Country star Mickey Gilley, the Texas honky tonk that bears his name, has passed away. He was the inspiration for “Urban Cowboy,” a 1980 film about a Texas honky-tonk, and a wave of Western-themed nightclubs across the country. He was 86.
Gilley, who was the former owner of the Mickey Gilley Grand Shanghai Theatre in Branson, Missouri, died Saturday. He was in declining health for the past week, although he had been performing since last month.
According to a statement by Mickey Gilley Associates, “He died peacefully with his close family and friends by his side.”
Gilley, a cousin to rock ‘n’ rolling pioneer Jerry Lee Lewis, opened Gilley’s in Pasadena in the 1970s. In the middle of the decade, he was a successful club entrepreneur and had achieved his first commercial success with “Room Full of Roses”.
He had 39 Top 10 Country hits and 17 No. 1 songs. 1 song. Six Academy of Country Music Awards were presented to him. He also performed as an actor on occasions, appearing on “Murder She Wrote”, “The Fall Guy,” and “Fantasy Island.”
Gilley stated that if he had one wish, it would be more time. This was in March 2001 when he was celebrating his 65th birthday. The singer stated that he would do it any other way.
“I do exactly what I want. He said that he plays golf, flies his plane, and performs at Branson’s theater. “I love performing for people.”
Meanwhile, the attractions at the massive nightspot, including the famous mechanical bull, led to the production of the 1980 film “Urban Cowboy”, starring John Travolta, and Debra Winger, and was inspired by an Esquire article by Aaron Latham on the relationship between Gilley’s club regulars.
Gilley stated to the AP that John Travolta is the reason he wakes me up every night before I go to bed. “It’s difficult to express how grateful I am for my involvement in ‘Urban Cowboy. It had a tremendous impact on my career and it still does.”
The soundtrack featured such hits as Johnny Lee’s “Lookin’ For Love,” Boz Scaggs’ “Look What You’ve Done For Me” and Gilley’s ‘Stand by Me.” The film made Pasadena club a tourist attraction overnight and promoted pearl snap shirts and longneck beers across the country.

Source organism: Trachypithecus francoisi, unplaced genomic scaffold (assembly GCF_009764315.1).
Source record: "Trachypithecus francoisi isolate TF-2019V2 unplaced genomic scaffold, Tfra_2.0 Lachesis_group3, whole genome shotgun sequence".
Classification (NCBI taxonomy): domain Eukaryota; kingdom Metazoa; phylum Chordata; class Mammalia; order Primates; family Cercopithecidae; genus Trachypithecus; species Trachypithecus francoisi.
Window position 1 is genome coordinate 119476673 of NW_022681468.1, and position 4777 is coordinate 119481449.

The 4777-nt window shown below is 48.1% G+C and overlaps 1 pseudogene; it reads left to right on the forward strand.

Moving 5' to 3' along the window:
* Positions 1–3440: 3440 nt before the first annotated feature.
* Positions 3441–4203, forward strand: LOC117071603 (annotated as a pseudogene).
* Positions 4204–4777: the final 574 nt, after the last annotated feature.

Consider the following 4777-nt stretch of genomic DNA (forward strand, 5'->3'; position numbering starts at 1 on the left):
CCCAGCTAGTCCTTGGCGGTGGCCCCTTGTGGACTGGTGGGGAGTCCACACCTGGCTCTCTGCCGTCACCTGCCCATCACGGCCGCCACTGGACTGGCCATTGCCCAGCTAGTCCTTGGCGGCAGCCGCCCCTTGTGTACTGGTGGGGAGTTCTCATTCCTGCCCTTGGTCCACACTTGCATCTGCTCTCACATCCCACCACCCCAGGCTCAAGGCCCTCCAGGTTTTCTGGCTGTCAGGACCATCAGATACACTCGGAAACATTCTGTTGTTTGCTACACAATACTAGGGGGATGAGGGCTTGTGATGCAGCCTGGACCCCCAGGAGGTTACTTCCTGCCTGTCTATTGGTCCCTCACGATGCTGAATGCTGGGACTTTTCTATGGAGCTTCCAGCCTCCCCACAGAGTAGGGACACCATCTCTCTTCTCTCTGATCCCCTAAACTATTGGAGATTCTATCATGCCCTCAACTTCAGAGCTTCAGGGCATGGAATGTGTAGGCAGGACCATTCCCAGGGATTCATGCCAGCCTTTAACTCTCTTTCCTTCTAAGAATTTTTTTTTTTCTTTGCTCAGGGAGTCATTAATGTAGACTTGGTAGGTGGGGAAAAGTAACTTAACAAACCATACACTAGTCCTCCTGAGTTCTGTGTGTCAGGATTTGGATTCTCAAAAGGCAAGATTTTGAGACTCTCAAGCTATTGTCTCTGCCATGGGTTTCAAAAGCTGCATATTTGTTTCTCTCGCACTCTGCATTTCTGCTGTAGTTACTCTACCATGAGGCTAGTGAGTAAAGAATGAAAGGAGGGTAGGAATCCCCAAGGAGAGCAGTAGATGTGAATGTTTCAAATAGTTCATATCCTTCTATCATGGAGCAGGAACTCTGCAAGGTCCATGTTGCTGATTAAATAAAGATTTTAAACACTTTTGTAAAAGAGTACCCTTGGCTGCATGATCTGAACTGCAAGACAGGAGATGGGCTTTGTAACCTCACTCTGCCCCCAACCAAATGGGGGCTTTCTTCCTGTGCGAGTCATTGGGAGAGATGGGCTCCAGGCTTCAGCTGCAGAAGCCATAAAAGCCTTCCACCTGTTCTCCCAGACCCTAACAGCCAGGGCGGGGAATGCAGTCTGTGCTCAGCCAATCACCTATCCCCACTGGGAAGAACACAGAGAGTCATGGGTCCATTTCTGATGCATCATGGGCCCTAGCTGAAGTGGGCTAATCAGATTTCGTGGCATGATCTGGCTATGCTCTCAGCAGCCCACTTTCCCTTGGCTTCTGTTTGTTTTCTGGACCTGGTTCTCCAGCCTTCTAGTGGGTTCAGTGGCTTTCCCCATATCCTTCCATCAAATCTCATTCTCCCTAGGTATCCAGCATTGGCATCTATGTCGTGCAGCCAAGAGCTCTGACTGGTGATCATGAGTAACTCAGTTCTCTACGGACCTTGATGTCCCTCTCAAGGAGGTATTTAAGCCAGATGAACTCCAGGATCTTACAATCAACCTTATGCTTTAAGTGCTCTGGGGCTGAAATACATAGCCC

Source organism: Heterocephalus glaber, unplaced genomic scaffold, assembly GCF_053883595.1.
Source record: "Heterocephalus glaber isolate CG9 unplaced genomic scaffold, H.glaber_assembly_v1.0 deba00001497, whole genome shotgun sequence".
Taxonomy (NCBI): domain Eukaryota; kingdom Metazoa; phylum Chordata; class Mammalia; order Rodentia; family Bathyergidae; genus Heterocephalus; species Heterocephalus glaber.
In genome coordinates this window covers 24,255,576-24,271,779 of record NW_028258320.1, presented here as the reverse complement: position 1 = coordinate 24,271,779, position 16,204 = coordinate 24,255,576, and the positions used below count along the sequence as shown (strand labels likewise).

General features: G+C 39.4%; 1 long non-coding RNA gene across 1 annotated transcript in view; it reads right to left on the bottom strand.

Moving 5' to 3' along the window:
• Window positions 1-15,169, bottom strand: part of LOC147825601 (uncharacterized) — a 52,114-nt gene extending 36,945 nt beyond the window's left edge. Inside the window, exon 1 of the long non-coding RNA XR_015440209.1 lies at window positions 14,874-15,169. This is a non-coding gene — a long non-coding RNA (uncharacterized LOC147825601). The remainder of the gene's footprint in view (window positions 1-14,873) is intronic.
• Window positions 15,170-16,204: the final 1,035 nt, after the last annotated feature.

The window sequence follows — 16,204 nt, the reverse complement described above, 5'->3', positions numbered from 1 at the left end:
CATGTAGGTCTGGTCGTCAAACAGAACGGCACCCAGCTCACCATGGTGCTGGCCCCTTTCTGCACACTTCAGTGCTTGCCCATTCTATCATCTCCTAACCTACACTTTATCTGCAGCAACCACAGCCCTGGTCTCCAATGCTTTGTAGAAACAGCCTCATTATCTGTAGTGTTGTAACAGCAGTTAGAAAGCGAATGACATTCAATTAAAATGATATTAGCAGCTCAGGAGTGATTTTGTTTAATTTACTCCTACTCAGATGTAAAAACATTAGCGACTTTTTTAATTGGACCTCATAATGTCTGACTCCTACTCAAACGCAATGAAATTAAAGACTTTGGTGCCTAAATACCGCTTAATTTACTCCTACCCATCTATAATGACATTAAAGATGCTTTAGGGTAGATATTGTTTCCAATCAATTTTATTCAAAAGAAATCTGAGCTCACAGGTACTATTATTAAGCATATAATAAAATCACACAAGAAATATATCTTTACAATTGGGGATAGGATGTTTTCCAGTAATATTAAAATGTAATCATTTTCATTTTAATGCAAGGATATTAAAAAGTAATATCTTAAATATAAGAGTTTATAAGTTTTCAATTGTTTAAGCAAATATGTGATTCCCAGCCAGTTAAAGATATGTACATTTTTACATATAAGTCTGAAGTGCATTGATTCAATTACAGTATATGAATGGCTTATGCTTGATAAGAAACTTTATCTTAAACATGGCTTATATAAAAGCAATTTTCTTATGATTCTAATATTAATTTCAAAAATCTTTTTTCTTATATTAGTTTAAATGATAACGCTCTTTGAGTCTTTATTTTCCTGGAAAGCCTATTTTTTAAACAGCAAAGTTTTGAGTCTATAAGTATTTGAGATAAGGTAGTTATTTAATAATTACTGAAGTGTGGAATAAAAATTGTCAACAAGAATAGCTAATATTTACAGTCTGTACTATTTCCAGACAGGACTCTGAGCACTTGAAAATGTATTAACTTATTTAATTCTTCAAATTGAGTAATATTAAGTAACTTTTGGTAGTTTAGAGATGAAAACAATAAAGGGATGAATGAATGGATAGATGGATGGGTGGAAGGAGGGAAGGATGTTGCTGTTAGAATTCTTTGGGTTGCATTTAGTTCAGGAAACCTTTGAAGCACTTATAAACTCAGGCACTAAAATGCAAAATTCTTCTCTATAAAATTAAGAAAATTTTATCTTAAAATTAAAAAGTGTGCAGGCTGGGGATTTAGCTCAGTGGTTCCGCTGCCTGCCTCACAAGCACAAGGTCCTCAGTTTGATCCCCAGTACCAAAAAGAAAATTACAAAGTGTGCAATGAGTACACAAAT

The club was closed down by Gilley and Sherwood Cryer, who argued over the management of the club. It was soon destroyed by fire.
In 2003, a new version of Gilley’s Nightclub was opened in Dallas. Gilley has moved to Branson in recent years.
He was married three more times, most recently to Cindy Loeb Gilley. He had four children with Geraldine Garrett, his first wife, and Vivian McDonald, his second wife.
Born in Natchez, Mississippi, Gilley was raised poor and learned boogie-woogie piano from his cousin Jimmy Swaggart. He would sneak into Louisiana clubs to hear rhythm and blues, just like Lewis. He was a Houstonian who moved to Houston to work in construction. However, he played nightclub music and recorded for many years before becoming a household name in the 1970s.
Gilley had experienced health issues in the past. After being diagnosed with hydrocephalus (a condition that causes fluid to build up in the brain), he underwent brain surgery in august 2008. Gilley, who had suffered from short-term memory impairment, credited the surgery for preventing the onset of dementia.
After he fell from a step in 2009, he had to have more surgery. He was forced to cancel Branson’s performances. He suffered a fractured right shoulder and ankle in an auto accident in 2018.